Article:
Why don't the other animals protest Napoleon's decisions?

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mwestwood eNotes educator| Certified Educator

The other animals do not protest against Napoleon's dictatorial decisions because they lack power and knowledge, and because they are afraid of his brute force that is carried out by the "fierce looking" dogs who constantly surround him.

As an example of Napoleon's despotic control over the other animals, in Chapter 7 of Animal Farm Napoleon orders the hens to surrender all their eggs, which will serve as payment to Whymper (with whom he has made a contract of four hundred eggs a week). In payment for the eggs, Whymper will provide enough grain and meal to keep the farm running. Hearing this, the hens clamor and protest that removing their eggs from them is tantamount to murder because the spring sitting produces the next generation. They launch a rebellion of sorts:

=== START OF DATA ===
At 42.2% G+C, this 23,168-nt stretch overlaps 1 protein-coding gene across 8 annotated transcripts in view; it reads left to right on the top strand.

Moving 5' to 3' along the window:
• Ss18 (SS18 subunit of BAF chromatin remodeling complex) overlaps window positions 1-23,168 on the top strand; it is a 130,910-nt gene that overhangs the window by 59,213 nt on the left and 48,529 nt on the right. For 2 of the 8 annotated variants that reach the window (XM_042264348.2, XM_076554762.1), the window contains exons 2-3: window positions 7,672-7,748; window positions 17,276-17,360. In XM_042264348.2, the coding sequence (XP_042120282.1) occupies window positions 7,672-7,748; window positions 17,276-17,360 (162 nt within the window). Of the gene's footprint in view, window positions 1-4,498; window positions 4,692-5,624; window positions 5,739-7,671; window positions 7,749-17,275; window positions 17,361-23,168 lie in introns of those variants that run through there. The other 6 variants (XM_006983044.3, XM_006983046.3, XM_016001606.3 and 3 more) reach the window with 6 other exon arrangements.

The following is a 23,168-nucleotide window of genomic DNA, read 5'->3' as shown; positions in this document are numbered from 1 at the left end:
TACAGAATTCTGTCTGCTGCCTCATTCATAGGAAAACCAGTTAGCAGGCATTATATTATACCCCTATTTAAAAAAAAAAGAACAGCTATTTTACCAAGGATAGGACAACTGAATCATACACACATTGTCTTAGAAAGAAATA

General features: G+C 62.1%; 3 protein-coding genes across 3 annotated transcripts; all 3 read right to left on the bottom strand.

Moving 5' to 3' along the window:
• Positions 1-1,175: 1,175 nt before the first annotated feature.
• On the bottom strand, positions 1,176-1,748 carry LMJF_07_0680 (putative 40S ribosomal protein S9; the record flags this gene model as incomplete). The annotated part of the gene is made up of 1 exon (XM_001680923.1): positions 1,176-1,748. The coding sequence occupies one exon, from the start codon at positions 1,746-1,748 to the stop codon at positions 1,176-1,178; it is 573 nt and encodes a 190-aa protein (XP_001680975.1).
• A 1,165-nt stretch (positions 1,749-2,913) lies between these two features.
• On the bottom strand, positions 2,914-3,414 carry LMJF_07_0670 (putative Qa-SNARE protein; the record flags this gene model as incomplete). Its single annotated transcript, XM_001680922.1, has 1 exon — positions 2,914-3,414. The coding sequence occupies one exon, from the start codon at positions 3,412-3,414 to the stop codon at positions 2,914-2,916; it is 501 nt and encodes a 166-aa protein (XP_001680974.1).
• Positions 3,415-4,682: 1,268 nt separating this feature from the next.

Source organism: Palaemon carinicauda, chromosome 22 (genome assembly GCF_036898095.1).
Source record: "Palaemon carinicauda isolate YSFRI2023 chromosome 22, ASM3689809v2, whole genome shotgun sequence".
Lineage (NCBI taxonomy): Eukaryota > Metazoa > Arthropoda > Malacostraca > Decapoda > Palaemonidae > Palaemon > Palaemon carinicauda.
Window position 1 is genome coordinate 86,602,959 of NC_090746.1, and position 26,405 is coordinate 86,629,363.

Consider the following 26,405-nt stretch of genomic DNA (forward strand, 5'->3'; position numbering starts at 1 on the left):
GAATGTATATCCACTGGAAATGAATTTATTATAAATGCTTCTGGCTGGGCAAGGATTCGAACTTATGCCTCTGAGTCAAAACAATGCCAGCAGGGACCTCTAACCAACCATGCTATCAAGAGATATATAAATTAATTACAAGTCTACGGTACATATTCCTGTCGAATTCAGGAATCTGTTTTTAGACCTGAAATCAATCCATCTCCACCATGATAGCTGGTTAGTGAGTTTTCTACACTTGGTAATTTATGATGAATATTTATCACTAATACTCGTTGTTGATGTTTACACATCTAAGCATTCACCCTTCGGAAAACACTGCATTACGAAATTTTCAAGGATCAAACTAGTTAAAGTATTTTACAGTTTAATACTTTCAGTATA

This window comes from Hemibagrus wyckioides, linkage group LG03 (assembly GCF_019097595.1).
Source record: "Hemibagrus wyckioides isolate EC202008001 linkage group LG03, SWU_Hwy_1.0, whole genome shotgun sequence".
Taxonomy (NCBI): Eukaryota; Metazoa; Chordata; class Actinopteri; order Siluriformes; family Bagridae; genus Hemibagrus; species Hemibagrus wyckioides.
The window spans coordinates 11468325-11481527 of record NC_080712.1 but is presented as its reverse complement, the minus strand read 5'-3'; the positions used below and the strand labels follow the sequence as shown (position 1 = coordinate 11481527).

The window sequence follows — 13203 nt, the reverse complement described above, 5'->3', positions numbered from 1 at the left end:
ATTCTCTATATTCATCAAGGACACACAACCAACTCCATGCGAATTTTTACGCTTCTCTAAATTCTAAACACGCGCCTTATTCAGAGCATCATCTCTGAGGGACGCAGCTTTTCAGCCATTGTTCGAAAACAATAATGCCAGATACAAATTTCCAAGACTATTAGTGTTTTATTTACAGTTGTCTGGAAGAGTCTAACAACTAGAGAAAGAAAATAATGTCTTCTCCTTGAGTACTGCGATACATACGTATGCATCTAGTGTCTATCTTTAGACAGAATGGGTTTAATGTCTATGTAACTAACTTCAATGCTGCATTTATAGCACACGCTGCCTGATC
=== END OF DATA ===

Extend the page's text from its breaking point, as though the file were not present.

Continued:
Led by three Black Minorca pullets, the hens made a determined effort to thwart Napoleon's wishes. Their method was to fly up to the rafters and there lay their eggs, which smashed to pieces on the floor.

Napoleon acted "swiftly and ruthlessly" by cutting off the rations to the hens, and pronouncing that any animal who gave the hens even so much as a kernel of corn would be put to death. "The dogs saw to it that these orders were carried out." Of course, several hens die of starvation, so after five days the hens abandon their protest. Whymper receives his eggs after this incident, and his truck arrives every week afterwards.